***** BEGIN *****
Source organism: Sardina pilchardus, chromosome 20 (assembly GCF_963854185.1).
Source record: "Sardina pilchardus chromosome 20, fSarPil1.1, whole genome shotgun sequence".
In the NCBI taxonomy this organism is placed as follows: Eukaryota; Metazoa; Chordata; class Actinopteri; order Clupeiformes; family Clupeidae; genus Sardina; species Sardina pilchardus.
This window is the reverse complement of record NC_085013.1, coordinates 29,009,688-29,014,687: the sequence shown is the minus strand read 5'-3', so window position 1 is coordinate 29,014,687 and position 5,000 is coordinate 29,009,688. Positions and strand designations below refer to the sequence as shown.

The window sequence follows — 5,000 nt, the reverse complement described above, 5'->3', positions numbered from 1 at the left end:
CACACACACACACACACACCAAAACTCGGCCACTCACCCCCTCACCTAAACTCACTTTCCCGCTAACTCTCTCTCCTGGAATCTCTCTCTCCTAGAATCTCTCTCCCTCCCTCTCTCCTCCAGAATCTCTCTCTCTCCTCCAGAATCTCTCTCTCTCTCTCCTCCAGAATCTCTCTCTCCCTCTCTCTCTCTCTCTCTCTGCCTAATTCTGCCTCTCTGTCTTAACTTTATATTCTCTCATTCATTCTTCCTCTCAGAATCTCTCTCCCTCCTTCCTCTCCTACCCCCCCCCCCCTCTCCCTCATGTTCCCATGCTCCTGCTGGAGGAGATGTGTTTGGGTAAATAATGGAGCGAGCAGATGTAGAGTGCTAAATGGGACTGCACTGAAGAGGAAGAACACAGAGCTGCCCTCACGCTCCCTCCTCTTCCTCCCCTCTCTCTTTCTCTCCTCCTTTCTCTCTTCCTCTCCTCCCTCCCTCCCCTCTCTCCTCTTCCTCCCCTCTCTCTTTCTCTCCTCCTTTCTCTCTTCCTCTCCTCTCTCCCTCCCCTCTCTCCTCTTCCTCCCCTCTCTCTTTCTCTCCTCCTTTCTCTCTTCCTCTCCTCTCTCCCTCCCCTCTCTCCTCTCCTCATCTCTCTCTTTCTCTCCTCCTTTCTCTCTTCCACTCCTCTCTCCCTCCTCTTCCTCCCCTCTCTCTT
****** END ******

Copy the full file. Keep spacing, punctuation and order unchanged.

Source organism: Sardina pilchardus, chromosome 20 (assembly GCF_963854185.1).
Source record: "Sardina pilchardus chromosome 20, fSarPil1.1, whole genome shotgun sequence".
In the NCBI taxonomy this organism is placed as follows: Eukaryota; Metazoa; Chordata; class Actinopteri; order Clupeiformes; family Clupeidae; genus Sardina; species Sardina pilchardus.
This window is the reverse complement of record NC_085013.1, coordinates 29,009,688-29,014,687: the sequence shown is the minus strand read 5'-3', so window position 1 is coordinate 29,014,687 and position 5,000 is coordinate 29,009,688. Positions and strand designations below refer to the sequence as shown.

The window sequence follows — 5,000 nt, the reverse complement described above, 5'->3', positions numbered from 1 at the left end:
CACACACACACACACACACCAAAACTCGGCCACTCACCCCCTCACCTAAACTCACTTTCCCGCTAACTCTCTCTCCTGGAATCTCTCTCTCCTAGAATCTCTCTCCCTCCCTCTCTCCTCCAGAATCTCTCTCTCTCCTCCAGAATCTCTCTCTCTCTCTCCTCCAGAATCTCTCTCTCCCTCTCTCTCTCTCTCTCTCTGCCTAATTCTGCCTCTCTGTCTTAACTTTATATTCTCTCATTCATTCTTCCTCTCAGAATCTCTCTCCCTCCTTCCTCTCCTACCCCCCCCCCCCTCTCCCTCATGTTCCCATGCTCCTGCTGGAGGAGATGTGTTTGGGTAAATAATGGAGCGAGCAGATGTAGAGTGCTAAATGGGACTGCACTGAAGAGGAAGAACACAGAGCTGCCCTCACGCTCCCTCCTCTTCCTCCCCTCTCTCTTTCTCTCCTCCTTTCTCTCTTCCTCTCCTCCCTCCCTCCCCTCTCTCCTCTTCCTCCCCTCTCTCTTTCTCTCCTCCTTTCTCTCTTCCTCTCCTCTCTCCCTCCCCTCTCTCCTCTTCCTCCCCTCTCTCTTTCTCTCCTCCTTTCTCTCTTCCTCTCCTCTCTCCCTCCCCTCTCTCCTCTCCTCATCTCTCTCTTTCTCTCCTCCTTTCTCTCTTCCACTCCTCTCTCCCTCCTCTTCCTCCCCTCTCTCTT